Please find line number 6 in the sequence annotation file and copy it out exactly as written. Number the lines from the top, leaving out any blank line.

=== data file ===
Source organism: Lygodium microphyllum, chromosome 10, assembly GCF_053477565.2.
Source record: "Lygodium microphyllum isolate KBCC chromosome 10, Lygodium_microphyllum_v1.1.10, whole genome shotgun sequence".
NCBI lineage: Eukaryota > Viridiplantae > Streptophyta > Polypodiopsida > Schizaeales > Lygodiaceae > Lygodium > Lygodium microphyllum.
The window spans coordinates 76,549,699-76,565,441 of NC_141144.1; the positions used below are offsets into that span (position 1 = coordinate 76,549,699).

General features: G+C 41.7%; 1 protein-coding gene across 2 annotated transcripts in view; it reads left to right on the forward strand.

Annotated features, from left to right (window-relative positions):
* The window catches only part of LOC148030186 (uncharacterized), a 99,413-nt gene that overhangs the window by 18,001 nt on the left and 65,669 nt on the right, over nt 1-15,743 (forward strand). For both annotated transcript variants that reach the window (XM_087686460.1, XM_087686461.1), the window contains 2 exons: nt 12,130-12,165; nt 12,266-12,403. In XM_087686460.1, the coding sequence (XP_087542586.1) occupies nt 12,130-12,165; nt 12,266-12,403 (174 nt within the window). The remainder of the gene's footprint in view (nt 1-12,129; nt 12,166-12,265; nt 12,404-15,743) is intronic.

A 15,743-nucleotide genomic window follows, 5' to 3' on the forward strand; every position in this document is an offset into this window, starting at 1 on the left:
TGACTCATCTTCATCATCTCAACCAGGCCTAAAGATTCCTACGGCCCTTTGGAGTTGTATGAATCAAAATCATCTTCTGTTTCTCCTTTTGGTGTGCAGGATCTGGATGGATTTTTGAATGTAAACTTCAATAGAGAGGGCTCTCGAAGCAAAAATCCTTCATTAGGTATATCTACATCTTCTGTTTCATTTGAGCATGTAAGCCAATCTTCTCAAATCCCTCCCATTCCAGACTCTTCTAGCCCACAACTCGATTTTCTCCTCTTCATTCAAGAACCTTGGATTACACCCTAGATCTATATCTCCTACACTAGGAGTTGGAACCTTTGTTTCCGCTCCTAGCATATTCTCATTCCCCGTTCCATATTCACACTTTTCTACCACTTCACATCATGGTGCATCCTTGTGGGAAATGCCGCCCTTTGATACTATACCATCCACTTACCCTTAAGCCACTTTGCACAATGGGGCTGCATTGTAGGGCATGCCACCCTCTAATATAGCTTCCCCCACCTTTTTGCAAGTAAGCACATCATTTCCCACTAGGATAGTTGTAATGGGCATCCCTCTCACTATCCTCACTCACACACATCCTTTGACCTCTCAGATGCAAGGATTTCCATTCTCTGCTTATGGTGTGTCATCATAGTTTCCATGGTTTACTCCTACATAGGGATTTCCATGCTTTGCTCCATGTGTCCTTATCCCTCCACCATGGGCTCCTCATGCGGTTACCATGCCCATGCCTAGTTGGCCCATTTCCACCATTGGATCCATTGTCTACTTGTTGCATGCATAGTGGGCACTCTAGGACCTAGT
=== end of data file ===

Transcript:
Annotated features, from left to right (window-relative positions):